M3GAN stars Allison Williams and Violet McGraw. It is produced by James Wan and Jason Blum and directed by Gerard Johnstone.
Killer dolls aren’t a new thing in Hollywood. By this time, we have seen numerous killer dolls that have graced the big screen. From Chucky to Annabelle, each has become a staple part of pop culture, making them true horror icons alongside Michael Myers, Ghostface, Freddy Kreuger and Jason Vorhees.
Enter producers James Wan and Jason Blum, the brains behind franchises like The Conjuring and Halloween, where a new breed of horror is about to be unleashed – well, so to speak.
M3GAN (short for Model 3 Generative Android) delivers a familiar premise. Cady recently lost her family in a car accident and is forced to live with her aunt Gemma. Working for an international Hasbro-like toy brand, Gemma invents M3GAN. This robotic doll harnesses the power of artificial intelligence to become this life-like companion for Cady, who she soon bonds with. Gemma realises that M3GAN is growing too close to Cady, and after witnessing mysterious accidents and deaths, she soon suspects that M3GAN is behind them. The situation gets even more complicated as M3GAN will be revealed to the public in a few days, billed as the ultimate toy for kids.
It may seem ridiculous, but the difference is that M3GAN is aware of it and injects that in a clever and witty way, which is sometimes the source of the film’s humour. This is shown in the early parts of the movie, mocking those toy commercials you see on TV, hinting that this is one of those films that should not be taken seriously – once you get into that mindset, the film kind of works. The filmmakers could have easily gone to the usual supernatural route, but focusing on the misuse of technology and its consequences makes it more unique – though it does bear a resemblance to the plot of the Child’s Play remake.
Its tongue-in-cheek references can sometimes make you cringe this feels intentional such as the random songs M3GAN sings that will make you remember those dolls that churn out tunes at a push of a button. M3GAN’s behaviour can range from cliche to unpredictable, where she can instantly introduce her malevolent side. A perfect example of this is a scene in the film featured prominently in the trailers (and became a viral meme) when she started dancing in a corridor before killing everyone – a personal favourite scene of mine, I might add.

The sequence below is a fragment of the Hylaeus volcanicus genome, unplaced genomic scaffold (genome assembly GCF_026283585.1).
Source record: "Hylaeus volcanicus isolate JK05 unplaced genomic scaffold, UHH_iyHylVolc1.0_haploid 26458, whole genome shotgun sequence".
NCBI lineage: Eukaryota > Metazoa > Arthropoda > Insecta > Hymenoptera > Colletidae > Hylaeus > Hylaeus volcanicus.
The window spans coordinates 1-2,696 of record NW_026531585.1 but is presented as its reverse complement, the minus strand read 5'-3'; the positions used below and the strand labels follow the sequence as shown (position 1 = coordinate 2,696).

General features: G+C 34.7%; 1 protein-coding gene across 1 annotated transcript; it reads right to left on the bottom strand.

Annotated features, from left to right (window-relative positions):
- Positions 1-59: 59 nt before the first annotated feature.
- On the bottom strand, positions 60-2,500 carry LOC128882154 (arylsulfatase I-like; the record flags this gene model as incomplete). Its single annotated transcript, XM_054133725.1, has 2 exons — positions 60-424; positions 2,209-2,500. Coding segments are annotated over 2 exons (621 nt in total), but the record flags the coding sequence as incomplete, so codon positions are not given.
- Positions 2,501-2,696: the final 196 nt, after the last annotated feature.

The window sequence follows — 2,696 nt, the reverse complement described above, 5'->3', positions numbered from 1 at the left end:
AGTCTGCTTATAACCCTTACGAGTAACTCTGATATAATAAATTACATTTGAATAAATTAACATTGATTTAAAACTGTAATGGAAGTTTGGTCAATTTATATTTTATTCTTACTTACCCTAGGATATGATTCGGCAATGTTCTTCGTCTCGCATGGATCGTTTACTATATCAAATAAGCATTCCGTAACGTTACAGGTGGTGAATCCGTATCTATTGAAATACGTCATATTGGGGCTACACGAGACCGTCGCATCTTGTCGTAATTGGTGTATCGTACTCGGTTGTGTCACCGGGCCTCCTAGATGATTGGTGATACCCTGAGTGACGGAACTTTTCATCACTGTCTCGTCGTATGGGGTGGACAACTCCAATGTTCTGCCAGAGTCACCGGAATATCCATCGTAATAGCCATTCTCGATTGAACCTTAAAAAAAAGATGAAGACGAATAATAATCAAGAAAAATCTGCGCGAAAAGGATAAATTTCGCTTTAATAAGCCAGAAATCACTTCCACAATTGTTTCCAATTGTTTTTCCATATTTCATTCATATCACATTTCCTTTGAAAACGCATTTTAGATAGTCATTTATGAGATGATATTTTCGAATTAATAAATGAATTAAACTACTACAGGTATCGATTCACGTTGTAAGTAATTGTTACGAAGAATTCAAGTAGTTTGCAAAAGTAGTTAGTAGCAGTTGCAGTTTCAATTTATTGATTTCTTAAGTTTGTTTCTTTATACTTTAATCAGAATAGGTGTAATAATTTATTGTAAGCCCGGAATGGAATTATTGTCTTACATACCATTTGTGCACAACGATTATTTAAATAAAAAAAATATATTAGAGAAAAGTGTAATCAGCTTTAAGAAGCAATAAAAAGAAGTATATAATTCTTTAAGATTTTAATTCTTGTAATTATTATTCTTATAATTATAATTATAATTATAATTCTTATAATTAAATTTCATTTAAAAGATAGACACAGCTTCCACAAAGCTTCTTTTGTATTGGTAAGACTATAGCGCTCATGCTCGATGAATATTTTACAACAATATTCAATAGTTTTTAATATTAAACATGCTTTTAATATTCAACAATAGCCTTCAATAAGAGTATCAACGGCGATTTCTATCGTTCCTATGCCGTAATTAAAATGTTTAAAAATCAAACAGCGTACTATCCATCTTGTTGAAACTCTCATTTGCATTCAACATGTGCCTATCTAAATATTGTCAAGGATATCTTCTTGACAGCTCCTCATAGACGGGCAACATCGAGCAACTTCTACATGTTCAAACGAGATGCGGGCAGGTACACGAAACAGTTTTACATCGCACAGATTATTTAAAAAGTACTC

Writer Akela Cooper echoes the same vibes as her previous effort, Malignant, and delivers a take on the killer doll genre that feels familiar yet fresh. Director Gerald Johnstone’s efforts are commendable, though it lacks a visual flair that would make you remember the film. This is in pale comparison to producer James Wan’s film, which often has a highlight scene that will make you talk about it even after you leave the cinema.
The film misses the opportunity on why this doll exists, falling into more generic storytelling just to use it as a leeway to create horror and tension. The usual jumpscares are there, but as the film primarily borders on the predictable side, you’d probably already be expecting the surprises even before they happen. That said, M3GAN delivers a great social commentary on how parents and children nowadays rely a bit much on technology.
As much as M3GAN is the film’s titular character, the human characters also make it work. Violet McGraw’s portrayal of Cady strikes an emotional chord with viewers, convincingly delivering a nuanced performance of someone going through a tragic time. Allison Williams’ Gemma somehow misses the mark playing Cady’s aunt, and her character arc isn’t as convincing as the other supporting characters. A surprisingly funny and memorable performance goes to Ronny Chieng, who plays Gemma’s boss David. His over-the-top portrayal of a corporate boss is perfect and is given most of the film’s hilarious lines and entirely takes advantage of the actor’s comedic roots.
The campy tone of M3GAN is what makes it work, and its finale ends on a rather satisfying note and admittedly made me smile while watching it. Given M3GAN’s PG-13 rating, I would’ve preferred more blood. Even so, it’s a decent effort and tribute to all killer doll films that came before it, and while it won’t win awards, it’s still a worthy watch.
Director: Gerard Johnstone
Date Created: 2023-01-10 21:35